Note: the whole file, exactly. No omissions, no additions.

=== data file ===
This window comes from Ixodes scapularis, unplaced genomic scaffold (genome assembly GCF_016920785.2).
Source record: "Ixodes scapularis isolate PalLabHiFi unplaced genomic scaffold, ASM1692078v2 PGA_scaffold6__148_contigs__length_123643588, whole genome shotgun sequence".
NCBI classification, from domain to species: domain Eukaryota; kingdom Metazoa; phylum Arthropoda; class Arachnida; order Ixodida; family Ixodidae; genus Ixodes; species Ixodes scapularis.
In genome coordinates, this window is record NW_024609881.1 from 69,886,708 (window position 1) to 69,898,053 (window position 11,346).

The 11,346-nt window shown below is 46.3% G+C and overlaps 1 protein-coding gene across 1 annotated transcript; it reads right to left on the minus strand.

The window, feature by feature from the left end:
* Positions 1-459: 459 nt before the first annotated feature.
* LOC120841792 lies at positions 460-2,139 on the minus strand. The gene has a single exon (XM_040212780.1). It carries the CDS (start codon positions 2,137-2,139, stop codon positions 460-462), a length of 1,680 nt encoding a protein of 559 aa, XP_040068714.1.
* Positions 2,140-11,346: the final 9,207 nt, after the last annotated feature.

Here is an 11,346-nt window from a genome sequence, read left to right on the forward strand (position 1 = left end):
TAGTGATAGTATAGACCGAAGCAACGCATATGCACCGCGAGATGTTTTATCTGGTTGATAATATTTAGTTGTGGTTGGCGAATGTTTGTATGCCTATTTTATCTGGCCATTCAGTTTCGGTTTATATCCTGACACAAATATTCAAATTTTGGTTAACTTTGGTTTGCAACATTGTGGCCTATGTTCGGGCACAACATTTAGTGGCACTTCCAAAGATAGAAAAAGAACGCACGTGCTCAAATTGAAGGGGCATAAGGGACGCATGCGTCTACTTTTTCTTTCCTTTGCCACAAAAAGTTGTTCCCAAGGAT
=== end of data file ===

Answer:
This window comes from Ixodes scapularis, unplaced genomic scaffold (genome assembly GCF_016920785.2).
Source record: "Ixodes scapularis isolate PalLabHiFi unplaced genomic scaffold, ASM1692078v2 PGA_scaffold6__148_contigs__length_123643588, whole genome shotgun sequence".
NCBI classification, from domain to species: domain Eukaryota; kingdom Metazoa; phylum Arthropoda; class Arachnida; order Ixodida; family Ixodidae; genus Ixodes; species Ixodes scapularis.
In genome coordinates, this window is record NW_024609881.1 from 69,886,708 (window position 1) to 69,898,053 (window position 11,346).

The 11,346-nt window shown below is 46.3% G+C and overlaps 1 protein-coding gene across 1 annotated transcript; it reads right to left on the minus strand.

The window, feature by feature from the left end:
* Positions 1-459: 459 nt before the first annotated feature.
* LOC120841792 lies at positions 460-2,139 on the minus strand. The gene has a single exon (XM_040212780.1). It carries the CDS (start codon positions 2,137-2,139, stop codon positions 460-462), a length of 1,680 nt encoding a protein of 559 aa, XP_040068714.1.
* Positions 2,140-11,346: the final 9,207 nt, after the last annotated feature.

Here is an 11,346-nt window from a genome sequence, read left to right on the forward strand (position 1 = left end):
TAGTGATAGTATAGACCGAAGCAACGCATATGCACCGCGAGATGTTTTATCTGGTTGATAATATTTAGTTGTGGTTGGCGAATGTTTGTATGCCTATTTTATCTGGCCATTCAGTTTCGGTTTATATCCTGACACAAATATTCAAATTTTGGTTAACTTTGGTTTGCAACATTGTGGCCTATGTTCGGGCACAACATTTAGTGGCACTTCCAAAGATAGAAAAAGAACGCACGTGCTCAAATTGAAGGGGCATAAGGGACGCATGCGTCTACTTTTTCTTTCCTTTGCCACAAAAAGTTGTTCCCAAGGAT